Expanding the Digital Footprint
Technology and Data
The digital world holds the dynamite that will shake up the sports marketing landscape in 2015 and after. Sponsors are looking for ways to connect and engage with fans across all of their digital screens from TV’s to tablets to cell phones. So networks and media rights holders are looking to digital technology to provide a number of different outlets that allow sponsors to be part of and support the online conversations with fans. Digital technology is also redefining the way sponsors leverage endorsement deals with athletes. An athlete’s digital footprint can be very influential and sponsors need to determine the best way for them to engage in the conversation without being in the driver’s seat. Lastly, with the at-home game experience becoming more popular than the stadium experience, stadiums and arenas are making renovations to include more digital and wireless capabilities that will provide some new outlets for sponsors to connect with fans at the game. In 2015 we can expect to see a sponsor reinvent how we use digital marketing in sports. Leagues and teams want to keep up with the consumer demand of customization by providing more personalized and engaging experiences based on fans’ past and future habits. Look for networks to take advantage of these metrics when implementing sponsorships into online streaming services.
Social Media, the Global Strategy
Sports marketing is a global strategy now. With the expansion and technology of the online and mobile space, teams and leagues are able to collect more data that allow them to focus more on customer engagement and insights, and thus drive new market strategies to include a global footprint. There are several platforms being used by teams/leagues as well as sponsors to take advantage of sports in an effort to expand globally. One is the Fantasy game, it has a huge reach and a loyal fan following. The data the sponsor can collect can reveal fan behavior and preference trends, as a result sponsors are able to be highly engaged in the activity of the fan. Another platform is Social Media, the twitter updates have become more entertaining and #uptotheminute than the play-by-play announcers. Fans are constantly checking their social media networks, Instagram, Twitter and Facebook throughout the game.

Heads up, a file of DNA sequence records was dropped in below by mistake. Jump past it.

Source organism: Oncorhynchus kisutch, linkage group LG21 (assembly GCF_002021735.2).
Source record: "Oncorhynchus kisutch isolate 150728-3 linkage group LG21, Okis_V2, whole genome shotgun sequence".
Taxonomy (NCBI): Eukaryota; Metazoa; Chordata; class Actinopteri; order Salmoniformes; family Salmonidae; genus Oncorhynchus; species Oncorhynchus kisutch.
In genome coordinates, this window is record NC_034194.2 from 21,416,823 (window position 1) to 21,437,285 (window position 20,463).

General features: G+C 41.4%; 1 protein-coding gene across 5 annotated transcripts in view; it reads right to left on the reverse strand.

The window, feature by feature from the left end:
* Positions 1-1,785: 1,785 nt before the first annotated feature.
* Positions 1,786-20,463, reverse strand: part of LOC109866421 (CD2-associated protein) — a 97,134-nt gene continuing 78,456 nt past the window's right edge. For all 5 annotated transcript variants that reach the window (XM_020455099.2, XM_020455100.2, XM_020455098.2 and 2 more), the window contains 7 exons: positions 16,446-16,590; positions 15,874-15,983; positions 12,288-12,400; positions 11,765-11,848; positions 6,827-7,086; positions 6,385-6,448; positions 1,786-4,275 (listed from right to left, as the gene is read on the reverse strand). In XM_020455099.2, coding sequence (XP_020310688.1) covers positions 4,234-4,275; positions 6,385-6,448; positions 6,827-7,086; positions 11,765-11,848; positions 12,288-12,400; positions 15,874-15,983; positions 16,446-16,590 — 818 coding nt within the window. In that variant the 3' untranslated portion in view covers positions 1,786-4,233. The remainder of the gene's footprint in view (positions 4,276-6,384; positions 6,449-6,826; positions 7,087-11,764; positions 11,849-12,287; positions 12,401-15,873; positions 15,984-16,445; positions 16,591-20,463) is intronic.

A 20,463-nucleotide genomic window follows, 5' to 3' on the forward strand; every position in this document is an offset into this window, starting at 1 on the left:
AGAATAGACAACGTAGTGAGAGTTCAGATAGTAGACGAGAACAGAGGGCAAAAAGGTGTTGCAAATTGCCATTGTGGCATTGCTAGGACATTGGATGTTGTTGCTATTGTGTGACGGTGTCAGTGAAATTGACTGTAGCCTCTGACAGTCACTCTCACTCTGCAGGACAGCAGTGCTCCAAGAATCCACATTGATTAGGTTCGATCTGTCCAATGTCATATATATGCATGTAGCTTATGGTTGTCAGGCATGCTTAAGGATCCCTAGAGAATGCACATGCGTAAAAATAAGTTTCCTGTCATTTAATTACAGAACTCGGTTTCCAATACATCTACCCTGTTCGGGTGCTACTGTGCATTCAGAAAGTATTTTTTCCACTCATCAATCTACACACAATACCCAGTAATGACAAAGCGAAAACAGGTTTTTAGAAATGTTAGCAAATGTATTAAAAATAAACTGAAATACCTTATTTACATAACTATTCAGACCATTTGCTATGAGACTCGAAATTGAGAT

Brands are looking for opportunities that allow them exclusive access to the consumer. With the emergence of individual networks by college conferences and powerhouse universities like the SEC and Texas, sponsors are likely to have more control over marketing elements by partnering with such networks. Sponsors are also beginning to take this concept one step further and have launched their own network channel. The Home Depot partnered with DirecTV to start the The Home Depot channel, an interactive creative center for DIYer’s to get tips, project instructions and ideas in a unique way.
Online Streaming, your new channel